Why has Obama avoided the Georgia race?

The runoff between incumbent Republican Senator Saxby Chambliss and Democratic contender Jim Martin takes place this Tuesday. Barack Obama has avoided appearing in Georgia on behalf of Martin. Turnout is always a challenge in a runoff election. Obama’s appearance would obviously lend significant assistance to the contender. Why has he avoided Georgia?

It’s a puzzling question. The sagacious Michael Barone speculates that Obama does not yet want to risk his political capital and suggests that Democrats are ambivalent about the prospect of achieving a filibuster-proof Senate majority:

Bill Clinton’s campaigning for incumbent Wyche Fowler in the 1992 runoff didn’t help Clinton’s prestige but rather signaled something in the way of political weakness, because Republican challenger Paul Coverdell won. I’m guessing that Obama wants to avoid a repeat of this outcome. And I’m guessing, with some basis, that at least some incumbent Democratic senators would rather not have 59 Democratic colleagues, lest they be put on the record for imposing policies like the abolition of secret ballots in union recognition elections.

Writing on the Chambliss-Martin race for the only Atlanta-area paper with a conservative editorial line, Oglethorpe University Professor Joseph Knippenberg speculates that Obama may calculate that his strength as president would be enhanced if Senate Democrats are short of a filibuster-proof majority:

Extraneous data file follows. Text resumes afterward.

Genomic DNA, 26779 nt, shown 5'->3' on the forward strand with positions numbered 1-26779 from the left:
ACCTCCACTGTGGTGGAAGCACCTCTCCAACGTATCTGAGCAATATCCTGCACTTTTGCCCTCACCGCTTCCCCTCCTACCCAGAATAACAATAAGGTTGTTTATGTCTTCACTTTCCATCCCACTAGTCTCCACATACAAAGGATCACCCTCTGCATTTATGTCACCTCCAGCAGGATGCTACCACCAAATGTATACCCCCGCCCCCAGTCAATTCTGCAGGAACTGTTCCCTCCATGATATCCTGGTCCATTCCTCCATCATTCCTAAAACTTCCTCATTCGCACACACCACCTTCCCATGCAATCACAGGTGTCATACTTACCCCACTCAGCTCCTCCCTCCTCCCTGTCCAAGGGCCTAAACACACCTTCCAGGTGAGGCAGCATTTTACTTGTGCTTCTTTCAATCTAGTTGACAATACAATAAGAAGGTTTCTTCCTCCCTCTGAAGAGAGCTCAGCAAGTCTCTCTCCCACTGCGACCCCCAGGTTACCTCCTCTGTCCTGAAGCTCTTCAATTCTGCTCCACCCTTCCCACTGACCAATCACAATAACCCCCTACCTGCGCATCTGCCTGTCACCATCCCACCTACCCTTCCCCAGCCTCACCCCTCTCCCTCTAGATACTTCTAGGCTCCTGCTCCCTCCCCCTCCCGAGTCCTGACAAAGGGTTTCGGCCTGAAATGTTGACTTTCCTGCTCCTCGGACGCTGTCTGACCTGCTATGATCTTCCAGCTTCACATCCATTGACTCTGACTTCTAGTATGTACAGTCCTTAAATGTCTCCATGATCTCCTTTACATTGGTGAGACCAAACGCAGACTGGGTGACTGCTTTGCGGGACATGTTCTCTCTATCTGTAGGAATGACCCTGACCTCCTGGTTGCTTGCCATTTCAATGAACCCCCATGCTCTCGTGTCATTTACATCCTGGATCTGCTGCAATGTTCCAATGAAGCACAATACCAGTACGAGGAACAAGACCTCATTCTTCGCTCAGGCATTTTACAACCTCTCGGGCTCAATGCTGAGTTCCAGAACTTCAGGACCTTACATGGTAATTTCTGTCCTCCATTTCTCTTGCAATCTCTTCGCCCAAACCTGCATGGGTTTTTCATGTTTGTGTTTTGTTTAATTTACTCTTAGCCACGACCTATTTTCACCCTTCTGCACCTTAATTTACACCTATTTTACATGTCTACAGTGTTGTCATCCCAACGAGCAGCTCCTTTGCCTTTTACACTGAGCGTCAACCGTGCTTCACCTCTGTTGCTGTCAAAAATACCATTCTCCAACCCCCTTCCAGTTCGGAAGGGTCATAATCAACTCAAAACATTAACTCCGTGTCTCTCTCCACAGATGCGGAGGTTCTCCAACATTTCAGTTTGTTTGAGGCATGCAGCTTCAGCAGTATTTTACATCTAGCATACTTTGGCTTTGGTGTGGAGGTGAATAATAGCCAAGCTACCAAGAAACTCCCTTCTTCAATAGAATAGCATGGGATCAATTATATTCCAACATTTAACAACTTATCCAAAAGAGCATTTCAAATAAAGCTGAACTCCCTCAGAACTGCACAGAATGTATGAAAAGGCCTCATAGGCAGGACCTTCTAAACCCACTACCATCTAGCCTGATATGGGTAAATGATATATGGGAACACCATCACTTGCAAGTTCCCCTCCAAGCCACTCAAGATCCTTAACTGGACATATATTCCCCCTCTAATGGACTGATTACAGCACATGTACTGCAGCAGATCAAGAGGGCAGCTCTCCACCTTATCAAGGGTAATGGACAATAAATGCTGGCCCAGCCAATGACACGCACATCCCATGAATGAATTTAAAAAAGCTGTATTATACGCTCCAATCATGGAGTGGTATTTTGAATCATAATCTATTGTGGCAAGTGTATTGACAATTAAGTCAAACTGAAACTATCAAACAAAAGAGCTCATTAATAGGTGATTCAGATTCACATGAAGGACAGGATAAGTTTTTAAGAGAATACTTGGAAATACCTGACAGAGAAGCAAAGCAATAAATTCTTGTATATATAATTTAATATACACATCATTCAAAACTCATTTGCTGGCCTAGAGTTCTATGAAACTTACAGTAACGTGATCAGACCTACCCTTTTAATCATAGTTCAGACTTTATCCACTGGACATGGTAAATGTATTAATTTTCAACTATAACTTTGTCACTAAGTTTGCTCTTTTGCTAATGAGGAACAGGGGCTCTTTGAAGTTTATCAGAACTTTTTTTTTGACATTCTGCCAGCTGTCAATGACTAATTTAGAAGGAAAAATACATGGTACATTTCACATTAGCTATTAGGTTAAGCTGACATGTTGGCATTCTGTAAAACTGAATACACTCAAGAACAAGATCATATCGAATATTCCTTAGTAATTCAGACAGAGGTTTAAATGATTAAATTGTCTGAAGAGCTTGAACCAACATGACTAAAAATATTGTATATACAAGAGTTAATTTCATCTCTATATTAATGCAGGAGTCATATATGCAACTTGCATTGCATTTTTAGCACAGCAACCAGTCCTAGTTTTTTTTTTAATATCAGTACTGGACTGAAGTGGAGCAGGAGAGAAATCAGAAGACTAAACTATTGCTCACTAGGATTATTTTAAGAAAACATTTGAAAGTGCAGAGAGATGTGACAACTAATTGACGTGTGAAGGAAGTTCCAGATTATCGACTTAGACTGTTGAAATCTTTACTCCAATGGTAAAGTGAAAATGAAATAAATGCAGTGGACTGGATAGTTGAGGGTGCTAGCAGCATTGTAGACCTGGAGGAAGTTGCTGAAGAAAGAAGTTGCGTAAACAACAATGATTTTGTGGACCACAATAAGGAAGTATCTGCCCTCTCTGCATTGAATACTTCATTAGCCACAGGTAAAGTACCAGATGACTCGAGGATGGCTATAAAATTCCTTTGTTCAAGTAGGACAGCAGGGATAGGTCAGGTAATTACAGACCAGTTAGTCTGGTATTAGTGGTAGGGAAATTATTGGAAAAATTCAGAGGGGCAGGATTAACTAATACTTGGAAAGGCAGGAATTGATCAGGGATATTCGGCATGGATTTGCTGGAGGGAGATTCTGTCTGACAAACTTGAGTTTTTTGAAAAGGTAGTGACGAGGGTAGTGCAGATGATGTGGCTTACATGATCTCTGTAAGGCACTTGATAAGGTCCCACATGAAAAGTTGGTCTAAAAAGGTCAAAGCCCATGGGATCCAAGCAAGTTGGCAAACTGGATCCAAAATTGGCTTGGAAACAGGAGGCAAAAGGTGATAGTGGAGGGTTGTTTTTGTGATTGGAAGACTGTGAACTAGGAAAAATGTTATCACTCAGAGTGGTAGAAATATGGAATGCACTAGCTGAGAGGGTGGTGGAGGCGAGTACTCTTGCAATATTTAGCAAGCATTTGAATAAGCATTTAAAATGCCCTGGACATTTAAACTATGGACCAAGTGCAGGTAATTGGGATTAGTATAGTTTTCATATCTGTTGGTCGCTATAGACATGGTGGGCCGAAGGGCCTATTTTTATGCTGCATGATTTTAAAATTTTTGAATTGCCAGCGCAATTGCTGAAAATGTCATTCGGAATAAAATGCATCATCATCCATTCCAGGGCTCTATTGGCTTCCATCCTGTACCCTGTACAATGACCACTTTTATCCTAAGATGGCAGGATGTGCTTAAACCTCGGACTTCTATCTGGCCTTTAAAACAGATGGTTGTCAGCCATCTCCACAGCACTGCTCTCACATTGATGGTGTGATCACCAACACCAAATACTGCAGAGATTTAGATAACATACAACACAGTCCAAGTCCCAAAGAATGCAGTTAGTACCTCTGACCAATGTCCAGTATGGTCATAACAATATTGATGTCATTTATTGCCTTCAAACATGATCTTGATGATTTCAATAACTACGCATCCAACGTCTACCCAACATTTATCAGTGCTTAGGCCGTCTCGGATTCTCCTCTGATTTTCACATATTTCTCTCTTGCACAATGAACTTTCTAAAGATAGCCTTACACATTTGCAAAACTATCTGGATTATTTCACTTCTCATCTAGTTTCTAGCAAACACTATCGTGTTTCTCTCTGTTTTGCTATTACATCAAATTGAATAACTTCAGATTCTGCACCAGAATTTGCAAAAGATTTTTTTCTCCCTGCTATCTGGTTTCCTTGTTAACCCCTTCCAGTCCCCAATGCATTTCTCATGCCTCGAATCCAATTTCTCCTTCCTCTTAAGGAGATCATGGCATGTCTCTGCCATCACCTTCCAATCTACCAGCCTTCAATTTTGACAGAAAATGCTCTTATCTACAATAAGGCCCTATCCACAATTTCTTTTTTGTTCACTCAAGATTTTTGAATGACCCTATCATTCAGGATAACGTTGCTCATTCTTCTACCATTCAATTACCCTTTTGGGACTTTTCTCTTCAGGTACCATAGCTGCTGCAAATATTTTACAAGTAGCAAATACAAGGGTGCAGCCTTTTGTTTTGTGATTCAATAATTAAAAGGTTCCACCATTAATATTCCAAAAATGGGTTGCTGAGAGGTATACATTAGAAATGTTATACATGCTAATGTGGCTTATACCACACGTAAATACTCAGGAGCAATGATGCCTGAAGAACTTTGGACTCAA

Stated simply, the more votes Democrats have in the Senate, the more powerful the congressional party is and the less leverage the president has to move them in directions that he wants. Rather than lead his party, President Obama may have to follow congressional majorities intent on agenda items that may not be at the top of his to-do list or on policies that do not jibe with the post-partisan posture he has been striking.

If, on the other hand, Harry Reid needs to find one or two votes to head off a threatened Republican filibuster, the president is in the driver’s seat. He can rise above party and work across the aisle to woo and win a couple of Republicans – Maine Senators Susan Collins and Olympia Snowe come to mind. When, moreover, President Obama finds that he has to say “no” to the demands of congressional Democrats, it would not be in his own name, but rather on account of the need to pry loose a few votes from the other side. What better way to be “above party” without losing the confidence of his fellow partisans? What better way to be in a position to call the shots?

I’ve almost convinced myself that President-elect Obama shouldn’t campaign on behalf of Jim Martin, if he knows what’s good for himself and his administration. Indeed, if he could, he should film a commercial for Saxby Chambliss, the last barrier between him and an agenda driven by the demands of congressional Democrats.

Knippenberg concludes on a magnanimous note: “[T]empted as I might be to vote for Jim Martin to bring out the worst in the Democratic Party, I’m going to support my new president and put country above party by marking my ballot for Saxby Chambliss.”

UPDATE: Today’s Washington Times reports that “Obama lends his voice to Senate runoff.”

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